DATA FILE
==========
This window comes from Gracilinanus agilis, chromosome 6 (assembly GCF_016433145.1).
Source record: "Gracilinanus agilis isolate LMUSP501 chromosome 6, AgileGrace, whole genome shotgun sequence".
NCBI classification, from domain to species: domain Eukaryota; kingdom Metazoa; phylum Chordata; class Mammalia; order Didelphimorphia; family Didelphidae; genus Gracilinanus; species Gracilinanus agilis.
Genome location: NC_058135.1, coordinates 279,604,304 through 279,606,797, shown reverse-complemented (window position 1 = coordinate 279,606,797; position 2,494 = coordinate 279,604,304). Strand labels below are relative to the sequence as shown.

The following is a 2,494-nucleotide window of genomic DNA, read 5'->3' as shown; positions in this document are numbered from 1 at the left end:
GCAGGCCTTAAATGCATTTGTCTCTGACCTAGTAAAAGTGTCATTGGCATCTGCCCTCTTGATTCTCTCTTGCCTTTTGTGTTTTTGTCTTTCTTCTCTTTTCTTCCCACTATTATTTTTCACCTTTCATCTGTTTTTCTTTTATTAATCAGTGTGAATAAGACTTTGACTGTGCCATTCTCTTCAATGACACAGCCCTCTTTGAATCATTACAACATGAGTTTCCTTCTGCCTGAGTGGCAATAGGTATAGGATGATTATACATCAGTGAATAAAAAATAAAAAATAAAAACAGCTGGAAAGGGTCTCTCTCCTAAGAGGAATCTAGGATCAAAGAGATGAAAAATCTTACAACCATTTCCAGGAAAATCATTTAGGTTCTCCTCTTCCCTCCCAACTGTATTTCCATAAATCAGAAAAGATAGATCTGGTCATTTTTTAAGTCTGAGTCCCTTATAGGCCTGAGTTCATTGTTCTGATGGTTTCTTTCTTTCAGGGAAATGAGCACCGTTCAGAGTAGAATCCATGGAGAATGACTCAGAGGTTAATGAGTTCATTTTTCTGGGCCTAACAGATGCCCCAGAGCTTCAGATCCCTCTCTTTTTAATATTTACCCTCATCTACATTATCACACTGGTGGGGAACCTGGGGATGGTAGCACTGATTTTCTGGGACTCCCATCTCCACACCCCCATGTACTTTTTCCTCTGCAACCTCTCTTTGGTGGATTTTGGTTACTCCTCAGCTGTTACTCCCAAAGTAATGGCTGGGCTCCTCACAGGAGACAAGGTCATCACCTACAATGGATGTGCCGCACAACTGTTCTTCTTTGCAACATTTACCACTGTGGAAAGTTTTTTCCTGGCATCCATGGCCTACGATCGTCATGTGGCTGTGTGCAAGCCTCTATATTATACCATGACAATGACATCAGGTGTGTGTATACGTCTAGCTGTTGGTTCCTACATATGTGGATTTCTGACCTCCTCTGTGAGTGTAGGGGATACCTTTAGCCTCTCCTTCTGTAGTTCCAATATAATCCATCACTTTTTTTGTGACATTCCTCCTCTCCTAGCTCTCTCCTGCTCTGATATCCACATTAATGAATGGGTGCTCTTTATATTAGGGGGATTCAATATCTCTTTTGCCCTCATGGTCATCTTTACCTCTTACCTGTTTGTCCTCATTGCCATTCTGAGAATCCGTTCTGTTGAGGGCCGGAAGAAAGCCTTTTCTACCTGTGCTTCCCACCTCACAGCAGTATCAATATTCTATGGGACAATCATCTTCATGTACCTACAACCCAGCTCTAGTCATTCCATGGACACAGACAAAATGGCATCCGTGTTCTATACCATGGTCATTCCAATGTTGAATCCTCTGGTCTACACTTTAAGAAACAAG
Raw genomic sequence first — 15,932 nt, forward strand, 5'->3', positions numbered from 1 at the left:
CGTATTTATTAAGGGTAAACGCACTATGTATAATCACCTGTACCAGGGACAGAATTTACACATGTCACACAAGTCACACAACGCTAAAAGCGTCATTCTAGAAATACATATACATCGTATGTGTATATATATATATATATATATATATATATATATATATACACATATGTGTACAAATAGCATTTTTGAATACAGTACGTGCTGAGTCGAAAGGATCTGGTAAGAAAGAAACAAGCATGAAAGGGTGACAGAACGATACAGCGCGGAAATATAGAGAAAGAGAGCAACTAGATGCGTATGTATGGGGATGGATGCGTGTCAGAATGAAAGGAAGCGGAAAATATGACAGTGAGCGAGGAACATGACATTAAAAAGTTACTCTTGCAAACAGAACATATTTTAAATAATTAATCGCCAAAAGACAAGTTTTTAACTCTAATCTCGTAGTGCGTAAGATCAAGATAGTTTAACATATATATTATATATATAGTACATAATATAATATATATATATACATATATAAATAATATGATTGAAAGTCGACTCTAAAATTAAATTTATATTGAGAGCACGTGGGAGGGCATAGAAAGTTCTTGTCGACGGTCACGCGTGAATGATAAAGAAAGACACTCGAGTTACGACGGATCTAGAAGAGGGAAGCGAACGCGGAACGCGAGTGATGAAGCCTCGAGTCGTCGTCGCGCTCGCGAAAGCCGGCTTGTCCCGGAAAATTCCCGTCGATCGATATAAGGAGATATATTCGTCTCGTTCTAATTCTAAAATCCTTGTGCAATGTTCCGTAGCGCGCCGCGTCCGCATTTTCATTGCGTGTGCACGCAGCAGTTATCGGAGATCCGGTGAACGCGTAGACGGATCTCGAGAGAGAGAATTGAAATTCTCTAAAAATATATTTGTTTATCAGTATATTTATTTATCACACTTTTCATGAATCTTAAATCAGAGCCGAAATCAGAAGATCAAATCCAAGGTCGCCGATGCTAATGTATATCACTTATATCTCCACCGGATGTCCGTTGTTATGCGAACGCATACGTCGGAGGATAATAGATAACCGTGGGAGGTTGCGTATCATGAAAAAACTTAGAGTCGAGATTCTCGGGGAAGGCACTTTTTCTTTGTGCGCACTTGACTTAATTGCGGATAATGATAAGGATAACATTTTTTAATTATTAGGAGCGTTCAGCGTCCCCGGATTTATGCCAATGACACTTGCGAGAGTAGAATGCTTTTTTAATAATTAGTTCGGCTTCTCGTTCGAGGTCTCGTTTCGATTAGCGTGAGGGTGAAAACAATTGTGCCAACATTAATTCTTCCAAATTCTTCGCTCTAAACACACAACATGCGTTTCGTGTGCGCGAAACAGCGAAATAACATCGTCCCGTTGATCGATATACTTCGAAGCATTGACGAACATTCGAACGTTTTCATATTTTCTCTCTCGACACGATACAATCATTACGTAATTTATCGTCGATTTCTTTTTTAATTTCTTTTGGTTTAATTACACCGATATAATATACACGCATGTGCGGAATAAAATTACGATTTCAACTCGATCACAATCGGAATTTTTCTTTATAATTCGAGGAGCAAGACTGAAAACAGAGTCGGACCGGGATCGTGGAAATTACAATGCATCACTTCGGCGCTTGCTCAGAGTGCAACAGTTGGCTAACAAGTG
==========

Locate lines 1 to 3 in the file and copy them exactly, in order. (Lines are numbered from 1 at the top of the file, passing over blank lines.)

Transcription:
This window comes from Gracilinanus agilis, chromosome 6 (assembly GCF_016433145.1).
Source record: "Gracilinanus agilis isolate LMUSP501 chromosome 6, AgileGrace, whole genome shotgun sequence".
NCBI classification, from domain to species: domain Eukaryota; kingdom Metazoa; phylum Chordata; class Mammalia; order Didelphimorphia; family Didelphidae; genus Gracilinanus; species Gracilinanus agilis.